# MNIST loss function

In MNIST Loss function section, authors use this to calculate the prediction:

(train_x[0]*weights.T).sum() + bias

Why the weights are transposed in this case?

(train_x[0]*weights).sum() + bias also return a number.
What does that number signify?

This answer may be a year late but I’ve just reached this step and spent 2 days trying to figure this (blame my lack of foundation on the amount of time it took )

So here goes

We need to do a matrix multiplication which in Python is done using @ operator. In the example above we’re not using the @ operator and just a simple multiplication hence we need to additionally transpose. If you reviewed khan academy matrix multiplication topic you would know that the objective is to get a dot product in a matrix multiplication.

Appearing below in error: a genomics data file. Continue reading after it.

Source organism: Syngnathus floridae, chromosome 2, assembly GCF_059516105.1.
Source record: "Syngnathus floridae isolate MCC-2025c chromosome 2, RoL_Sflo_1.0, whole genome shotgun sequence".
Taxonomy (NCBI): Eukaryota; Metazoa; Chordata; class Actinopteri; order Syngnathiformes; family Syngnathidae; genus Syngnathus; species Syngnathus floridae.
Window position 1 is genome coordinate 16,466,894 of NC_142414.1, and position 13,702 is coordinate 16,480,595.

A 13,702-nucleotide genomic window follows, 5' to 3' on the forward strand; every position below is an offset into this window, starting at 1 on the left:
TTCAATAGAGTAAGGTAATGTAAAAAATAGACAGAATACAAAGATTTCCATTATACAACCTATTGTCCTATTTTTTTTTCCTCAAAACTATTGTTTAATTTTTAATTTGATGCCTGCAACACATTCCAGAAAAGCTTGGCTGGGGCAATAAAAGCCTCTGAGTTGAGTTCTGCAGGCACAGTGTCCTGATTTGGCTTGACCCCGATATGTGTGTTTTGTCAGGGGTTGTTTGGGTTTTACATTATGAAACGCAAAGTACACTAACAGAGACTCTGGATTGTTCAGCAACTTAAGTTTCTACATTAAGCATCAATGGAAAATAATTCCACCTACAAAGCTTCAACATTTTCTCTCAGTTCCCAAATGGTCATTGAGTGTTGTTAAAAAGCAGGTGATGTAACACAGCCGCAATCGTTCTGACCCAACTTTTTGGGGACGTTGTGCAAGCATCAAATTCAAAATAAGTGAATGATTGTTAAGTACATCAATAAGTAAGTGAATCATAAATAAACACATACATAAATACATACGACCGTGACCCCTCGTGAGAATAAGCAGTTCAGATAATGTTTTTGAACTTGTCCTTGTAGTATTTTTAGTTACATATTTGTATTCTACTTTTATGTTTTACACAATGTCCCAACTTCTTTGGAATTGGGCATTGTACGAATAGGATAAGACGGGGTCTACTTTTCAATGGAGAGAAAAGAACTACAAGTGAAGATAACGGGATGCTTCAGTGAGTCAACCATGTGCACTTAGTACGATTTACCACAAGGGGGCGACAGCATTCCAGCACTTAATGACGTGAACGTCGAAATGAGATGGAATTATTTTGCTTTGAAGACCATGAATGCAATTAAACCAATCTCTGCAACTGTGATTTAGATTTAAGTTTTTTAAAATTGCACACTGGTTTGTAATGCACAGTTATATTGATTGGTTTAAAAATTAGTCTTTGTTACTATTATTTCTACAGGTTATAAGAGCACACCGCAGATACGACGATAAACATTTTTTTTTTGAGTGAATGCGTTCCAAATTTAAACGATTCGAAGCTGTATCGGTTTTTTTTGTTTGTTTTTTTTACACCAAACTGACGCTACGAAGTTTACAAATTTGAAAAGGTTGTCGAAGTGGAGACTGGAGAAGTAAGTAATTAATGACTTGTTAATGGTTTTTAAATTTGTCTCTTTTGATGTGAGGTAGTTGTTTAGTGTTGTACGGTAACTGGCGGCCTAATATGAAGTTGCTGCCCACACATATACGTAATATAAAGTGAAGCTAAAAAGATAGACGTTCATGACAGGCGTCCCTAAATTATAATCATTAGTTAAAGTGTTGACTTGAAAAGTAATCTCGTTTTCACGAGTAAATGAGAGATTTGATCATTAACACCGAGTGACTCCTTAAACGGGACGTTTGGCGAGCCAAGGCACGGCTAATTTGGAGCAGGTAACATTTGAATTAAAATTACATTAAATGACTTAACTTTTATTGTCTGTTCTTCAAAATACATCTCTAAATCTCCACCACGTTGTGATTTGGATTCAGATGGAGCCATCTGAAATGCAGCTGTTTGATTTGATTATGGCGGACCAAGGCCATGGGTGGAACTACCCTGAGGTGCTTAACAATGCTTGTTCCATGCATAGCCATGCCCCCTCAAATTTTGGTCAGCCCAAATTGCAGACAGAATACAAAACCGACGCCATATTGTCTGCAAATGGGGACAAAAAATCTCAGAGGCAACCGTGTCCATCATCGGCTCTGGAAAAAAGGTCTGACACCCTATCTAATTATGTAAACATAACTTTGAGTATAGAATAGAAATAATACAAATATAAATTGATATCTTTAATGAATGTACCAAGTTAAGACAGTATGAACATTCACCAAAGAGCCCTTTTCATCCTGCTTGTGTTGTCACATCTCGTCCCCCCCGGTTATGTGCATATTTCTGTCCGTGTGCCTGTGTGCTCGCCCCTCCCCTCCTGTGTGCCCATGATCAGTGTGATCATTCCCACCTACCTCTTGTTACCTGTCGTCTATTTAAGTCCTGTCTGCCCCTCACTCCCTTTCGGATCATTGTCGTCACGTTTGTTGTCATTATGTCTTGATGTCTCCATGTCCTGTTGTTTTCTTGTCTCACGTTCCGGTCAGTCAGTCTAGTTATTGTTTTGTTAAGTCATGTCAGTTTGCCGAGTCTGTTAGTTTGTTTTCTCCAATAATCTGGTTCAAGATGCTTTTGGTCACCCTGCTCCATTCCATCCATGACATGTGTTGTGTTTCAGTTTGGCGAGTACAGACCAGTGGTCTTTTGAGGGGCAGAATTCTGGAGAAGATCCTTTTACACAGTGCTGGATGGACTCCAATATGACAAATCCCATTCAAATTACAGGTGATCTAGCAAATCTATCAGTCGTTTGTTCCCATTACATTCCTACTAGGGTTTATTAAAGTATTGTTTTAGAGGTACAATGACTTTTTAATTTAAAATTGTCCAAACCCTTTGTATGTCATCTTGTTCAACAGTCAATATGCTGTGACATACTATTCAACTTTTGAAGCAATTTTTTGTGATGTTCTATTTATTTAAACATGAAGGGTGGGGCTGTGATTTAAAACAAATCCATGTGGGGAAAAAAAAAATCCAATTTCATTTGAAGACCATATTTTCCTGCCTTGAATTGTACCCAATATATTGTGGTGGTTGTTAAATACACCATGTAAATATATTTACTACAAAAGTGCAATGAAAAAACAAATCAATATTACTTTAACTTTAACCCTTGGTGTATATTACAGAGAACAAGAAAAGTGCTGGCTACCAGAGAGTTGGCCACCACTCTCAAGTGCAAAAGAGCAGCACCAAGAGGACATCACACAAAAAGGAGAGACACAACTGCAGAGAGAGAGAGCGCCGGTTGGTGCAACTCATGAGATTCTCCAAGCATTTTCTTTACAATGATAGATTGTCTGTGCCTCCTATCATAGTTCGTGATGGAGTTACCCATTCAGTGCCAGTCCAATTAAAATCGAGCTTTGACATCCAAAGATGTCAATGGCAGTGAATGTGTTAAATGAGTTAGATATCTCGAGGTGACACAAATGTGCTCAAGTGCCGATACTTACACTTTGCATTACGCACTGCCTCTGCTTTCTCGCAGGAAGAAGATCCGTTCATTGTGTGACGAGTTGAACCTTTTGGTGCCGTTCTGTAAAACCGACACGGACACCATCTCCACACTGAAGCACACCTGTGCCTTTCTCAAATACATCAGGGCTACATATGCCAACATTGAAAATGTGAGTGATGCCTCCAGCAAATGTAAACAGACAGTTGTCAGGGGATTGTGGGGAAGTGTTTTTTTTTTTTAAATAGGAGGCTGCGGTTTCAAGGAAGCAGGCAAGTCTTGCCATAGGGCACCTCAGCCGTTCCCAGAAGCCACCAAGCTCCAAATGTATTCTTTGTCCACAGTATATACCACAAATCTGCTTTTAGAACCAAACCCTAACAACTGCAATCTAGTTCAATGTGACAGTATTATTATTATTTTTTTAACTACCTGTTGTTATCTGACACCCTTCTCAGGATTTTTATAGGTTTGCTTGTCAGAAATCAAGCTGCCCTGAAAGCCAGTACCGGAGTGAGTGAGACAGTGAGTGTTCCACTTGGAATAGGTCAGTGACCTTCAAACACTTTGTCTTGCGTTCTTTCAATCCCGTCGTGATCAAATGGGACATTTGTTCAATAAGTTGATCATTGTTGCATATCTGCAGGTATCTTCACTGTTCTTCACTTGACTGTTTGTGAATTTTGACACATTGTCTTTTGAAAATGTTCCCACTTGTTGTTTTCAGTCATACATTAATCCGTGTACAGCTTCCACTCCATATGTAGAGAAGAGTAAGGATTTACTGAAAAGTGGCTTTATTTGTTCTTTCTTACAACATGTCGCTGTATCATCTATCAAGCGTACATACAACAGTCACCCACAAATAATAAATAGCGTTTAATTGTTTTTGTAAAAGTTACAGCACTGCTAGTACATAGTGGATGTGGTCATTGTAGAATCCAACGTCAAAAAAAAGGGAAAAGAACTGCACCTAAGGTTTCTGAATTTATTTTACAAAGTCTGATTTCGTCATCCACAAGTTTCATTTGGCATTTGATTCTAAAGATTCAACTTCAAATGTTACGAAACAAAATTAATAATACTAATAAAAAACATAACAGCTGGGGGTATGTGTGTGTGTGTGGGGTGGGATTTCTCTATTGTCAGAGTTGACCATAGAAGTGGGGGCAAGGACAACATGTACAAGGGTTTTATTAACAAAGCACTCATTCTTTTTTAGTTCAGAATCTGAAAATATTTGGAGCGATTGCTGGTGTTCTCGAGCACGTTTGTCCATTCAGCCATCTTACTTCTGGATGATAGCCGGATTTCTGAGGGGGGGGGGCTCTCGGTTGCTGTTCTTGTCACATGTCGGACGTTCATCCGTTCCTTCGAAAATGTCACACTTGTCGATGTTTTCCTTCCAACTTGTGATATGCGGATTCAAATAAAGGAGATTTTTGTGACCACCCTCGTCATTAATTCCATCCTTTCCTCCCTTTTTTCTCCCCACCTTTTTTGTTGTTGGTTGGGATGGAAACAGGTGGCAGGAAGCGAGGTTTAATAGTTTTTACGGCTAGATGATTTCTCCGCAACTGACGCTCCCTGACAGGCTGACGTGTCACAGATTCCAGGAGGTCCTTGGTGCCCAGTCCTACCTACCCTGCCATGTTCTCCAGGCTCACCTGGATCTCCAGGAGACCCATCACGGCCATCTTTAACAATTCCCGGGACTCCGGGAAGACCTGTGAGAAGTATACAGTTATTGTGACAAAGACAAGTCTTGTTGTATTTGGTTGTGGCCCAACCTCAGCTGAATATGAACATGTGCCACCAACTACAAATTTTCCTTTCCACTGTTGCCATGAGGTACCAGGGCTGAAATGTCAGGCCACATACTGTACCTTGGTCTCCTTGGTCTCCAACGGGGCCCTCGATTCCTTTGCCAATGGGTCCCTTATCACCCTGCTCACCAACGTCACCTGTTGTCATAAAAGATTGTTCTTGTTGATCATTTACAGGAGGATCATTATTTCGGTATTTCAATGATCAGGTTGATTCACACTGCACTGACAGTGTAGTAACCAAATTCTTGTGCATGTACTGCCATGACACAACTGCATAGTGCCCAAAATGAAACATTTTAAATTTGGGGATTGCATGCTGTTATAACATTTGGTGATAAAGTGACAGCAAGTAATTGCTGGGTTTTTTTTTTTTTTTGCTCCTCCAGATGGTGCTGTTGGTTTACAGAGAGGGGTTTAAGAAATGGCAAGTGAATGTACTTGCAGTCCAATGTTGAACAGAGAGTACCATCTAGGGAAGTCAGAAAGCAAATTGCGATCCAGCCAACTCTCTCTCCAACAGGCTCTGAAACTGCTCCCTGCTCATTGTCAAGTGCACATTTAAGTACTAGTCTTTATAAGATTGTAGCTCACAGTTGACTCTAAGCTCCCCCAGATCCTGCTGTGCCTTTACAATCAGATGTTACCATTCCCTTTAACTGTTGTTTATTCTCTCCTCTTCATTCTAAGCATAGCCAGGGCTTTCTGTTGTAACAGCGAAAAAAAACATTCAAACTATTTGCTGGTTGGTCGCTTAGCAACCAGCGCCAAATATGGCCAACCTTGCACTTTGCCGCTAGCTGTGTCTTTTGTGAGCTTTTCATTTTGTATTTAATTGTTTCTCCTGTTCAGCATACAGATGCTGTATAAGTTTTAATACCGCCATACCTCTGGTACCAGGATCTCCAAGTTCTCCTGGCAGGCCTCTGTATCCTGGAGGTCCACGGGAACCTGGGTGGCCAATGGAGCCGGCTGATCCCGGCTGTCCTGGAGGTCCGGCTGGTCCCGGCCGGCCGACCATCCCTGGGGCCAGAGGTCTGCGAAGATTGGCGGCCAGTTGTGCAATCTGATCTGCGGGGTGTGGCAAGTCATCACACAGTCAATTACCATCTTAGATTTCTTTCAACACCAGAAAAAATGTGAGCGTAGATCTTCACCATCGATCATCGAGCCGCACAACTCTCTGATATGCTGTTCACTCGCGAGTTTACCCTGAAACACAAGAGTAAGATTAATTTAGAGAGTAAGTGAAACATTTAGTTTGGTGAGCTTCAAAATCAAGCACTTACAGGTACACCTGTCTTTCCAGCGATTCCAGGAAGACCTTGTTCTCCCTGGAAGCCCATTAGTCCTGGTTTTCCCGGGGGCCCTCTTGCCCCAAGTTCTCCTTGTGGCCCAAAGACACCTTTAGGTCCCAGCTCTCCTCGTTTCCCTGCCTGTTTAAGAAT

So when you simply multiply
train_x[0] which is shape 784
with
weights which is shape [784,1]

You are going to get a different result than multiplying with
weights.T which becomes shape [1, 784]

In my understanding -
In weights.T each pixel of input image of train_x[0] is multiplied with each value of Weights.

In weights each pixel of input image of train_x[0] is going to be multiplied with all the weights which is not the result we want.

Not the same results. Hence we use transpose if we are Not using matrix multiplication so we can get the same result which is a dot product.